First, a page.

“I’m the comma queen! Help me! I need to know when to stop!” So pleaded a friend of mine this week. So, for the benefit of all my comma-happy readers, allow me to present . . .
The Four Basic Occasions to Use a Comma.
1) To separate items in a series. This one I think we’re all familiar with:
I had pancakes, eggs, bacon, and toast for breakfast this morning.
OR I had pancakes, eggs, bacon and toast for breakfast this morning.
(Note: That comma before the “and” is called the Oxford Comma, and it is optional. I almost always use it because there are times when it is necessary for clarity, so I just make it a habit.)
2) To set off introductory elements in a sentence. This could be a word, a phrase, or a whole clause – anything that comes before the main independent clause of a sentence:
Today, I had pancakes for breakfast.
On Friday, I had pancakes for breakfast.
Whenever I visit my grandma, I have pancakes for breakfast.
If I have time to make them and have all the ingredients on hand, I have pancakes for breakfast.
Susan, I had pancakes for breakfast.
Yes, I had pancakes for breakfast.
You know, I had pancakes for breakfast.
(Note: it is sometimes okay to leave the comma out when the introductory element is only a word, like in my first example. But again, because it often is necessary to have a comma to be clear, I make it a habit to always use one, and I teach my students that, also.)
3) To set off interruptive elements in a sentence. This is anything that interrupts the main clause of the sentence – it could be a word, a phrase, or a clause. The important thing is that it is not necessary to the idea in the main clause; it is “parenthetical” material.
I had pancakes, the food of the gods, for breakfast.
I had pancakes, of course, for breakfast.
I, my dear, had pancakes for breakfast.
I had pancakes, which often give me heartburn, for breakfast.
I had pancakes that my mother made for breakfast. (NOTE: “That my mother made” is NOT set off by commas because it is not parenthetical; it is a necessary idea in the main clause. Sometimes you have to make a judgment call on that, but usually, if you try to put the phrase in parentheses, it becomes clear if it is parenthetical or not.)
I had pancakes for breakfast, the most important meal of the day. (NOTE: “The most important meal of the day” is not actually interrupting the main clause – it’s at the end. But it’s still an “interruptive element”; it’s just placed at the end instead of at the beginning or middle. So it still needs to be set off with commas, although the second comma becomes a period since it’s at the end of the sentence. See more examples to follow.)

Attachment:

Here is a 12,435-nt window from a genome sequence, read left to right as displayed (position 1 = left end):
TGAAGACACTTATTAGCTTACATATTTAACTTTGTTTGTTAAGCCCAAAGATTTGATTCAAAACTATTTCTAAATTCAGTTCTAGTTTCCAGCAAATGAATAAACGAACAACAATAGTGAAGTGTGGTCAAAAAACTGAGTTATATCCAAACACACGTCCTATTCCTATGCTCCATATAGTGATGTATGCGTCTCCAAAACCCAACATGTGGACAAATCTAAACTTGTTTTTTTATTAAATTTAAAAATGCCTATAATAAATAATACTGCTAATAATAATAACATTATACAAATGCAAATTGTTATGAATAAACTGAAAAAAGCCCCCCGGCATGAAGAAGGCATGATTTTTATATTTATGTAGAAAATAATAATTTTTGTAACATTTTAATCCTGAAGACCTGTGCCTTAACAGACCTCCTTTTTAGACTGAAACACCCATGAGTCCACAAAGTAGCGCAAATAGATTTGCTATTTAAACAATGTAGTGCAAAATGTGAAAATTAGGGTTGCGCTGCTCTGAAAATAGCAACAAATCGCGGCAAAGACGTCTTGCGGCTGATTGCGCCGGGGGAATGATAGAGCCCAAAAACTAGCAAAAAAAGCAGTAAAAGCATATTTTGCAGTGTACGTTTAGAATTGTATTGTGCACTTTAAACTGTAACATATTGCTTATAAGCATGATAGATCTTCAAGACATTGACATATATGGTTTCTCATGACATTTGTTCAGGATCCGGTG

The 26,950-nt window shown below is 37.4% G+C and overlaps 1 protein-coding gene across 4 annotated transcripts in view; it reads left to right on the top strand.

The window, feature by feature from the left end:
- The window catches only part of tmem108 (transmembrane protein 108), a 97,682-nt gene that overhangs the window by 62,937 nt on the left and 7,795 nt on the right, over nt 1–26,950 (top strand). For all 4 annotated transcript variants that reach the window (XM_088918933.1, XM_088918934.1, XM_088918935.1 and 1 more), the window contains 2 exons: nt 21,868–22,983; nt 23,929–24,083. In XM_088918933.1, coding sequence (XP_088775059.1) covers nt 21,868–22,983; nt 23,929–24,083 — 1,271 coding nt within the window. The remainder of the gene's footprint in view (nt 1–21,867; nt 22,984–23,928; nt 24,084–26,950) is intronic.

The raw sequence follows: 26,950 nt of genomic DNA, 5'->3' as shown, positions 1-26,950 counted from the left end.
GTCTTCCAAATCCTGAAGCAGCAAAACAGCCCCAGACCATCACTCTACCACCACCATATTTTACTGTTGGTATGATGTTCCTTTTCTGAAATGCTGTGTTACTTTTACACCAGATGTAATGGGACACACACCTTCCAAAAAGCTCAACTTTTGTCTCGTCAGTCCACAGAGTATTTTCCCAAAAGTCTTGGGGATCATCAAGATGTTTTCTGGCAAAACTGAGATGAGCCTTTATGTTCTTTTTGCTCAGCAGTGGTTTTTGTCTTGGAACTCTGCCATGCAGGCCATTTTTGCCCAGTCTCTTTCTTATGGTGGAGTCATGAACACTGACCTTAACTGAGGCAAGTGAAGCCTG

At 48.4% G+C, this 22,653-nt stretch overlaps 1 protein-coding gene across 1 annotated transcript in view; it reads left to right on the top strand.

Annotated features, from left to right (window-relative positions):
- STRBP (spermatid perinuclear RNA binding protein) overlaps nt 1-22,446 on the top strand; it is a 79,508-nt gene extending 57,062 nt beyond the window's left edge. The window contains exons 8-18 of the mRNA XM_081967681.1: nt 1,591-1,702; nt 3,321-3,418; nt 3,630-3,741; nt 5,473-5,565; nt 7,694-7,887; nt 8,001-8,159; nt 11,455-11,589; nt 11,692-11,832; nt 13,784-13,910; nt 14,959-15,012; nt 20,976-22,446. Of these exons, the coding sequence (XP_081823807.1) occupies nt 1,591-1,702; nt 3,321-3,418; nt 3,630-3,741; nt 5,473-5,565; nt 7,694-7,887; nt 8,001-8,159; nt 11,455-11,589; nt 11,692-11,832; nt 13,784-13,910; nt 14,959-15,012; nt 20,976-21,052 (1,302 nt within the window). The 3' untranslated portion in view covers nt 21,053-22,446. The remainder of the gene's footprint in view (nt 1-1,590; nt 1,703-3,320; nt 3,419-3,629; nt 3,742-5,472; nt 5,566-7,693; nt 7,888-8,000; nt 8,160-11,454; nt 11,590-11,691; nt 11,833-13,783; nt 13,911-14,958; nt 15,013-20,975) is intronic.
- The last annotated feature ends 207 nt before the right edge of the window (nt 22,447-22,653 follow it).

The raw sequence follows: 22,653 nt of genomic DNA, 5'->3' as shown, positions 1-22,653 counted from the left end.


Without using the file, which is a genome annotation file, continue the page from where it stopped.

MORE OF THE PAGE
I had pancakes for breakfast, Susan.
I had pancakes for breakfast, of course.
4) To join two independent clauses with a coordinating conjunction. This is the biggest bugaboo for commas, I think. I actually explained this in great detail in an earlier post (here), so I won’t elaborate too much. The important points are that each clause must be independent (a sentence that would stand on its own and make sense) and the conjunction you use must be a coordinating conjunction (use the acronym FANBOYS to remember the coordinating conjunctions: For, And, Nor, But, Or, Yet, So).
I had pancakes for breakfast, and I had waffles for lunch. (CORRECT)
I had pancakes for breakfast, and waffles for lunch. (INCORRECT – “waffles for lunch” is not a sentence that would stand on its own. Take out the comma.)
I had pancakes for breakfast, however I had waffles for lunch. (INCORRECT – “however” is not a coordinating conjunction. It is a conjunctive adverb. Remember FANBOYS.)
I had pancakes for breakfast, I had waffles for lunch. (INCORRECT – this is a comma splice. You can’t join two independent clauses with just a comma. Either change it to a semicolon, or add a coordinating conjunction.)
NOW, there are two caveats here. One, there are occasional, rare situations where a comma would not normally be grammatically correct, but where a sentence is unclear without it.
What the crew does, does affect our voyage.
If it looks like a bizarre mess without a comma, add one for clarity; however, your better choice is to reword the sentence entirely. (Our voyage is affected by what the crew does.)
Two, if you are a good reader, and especially if you read stuff by older authors or by more “poetical” authors, you will see these rules violated all the time. I know I always have to get a grip on myself when I read C.S. Lewis because he uses older punctuation rules, and it unnerves me for a moment. Punctuation rules are conventions, and they change over time.
So, there you are. Go, and punctuate likewise. J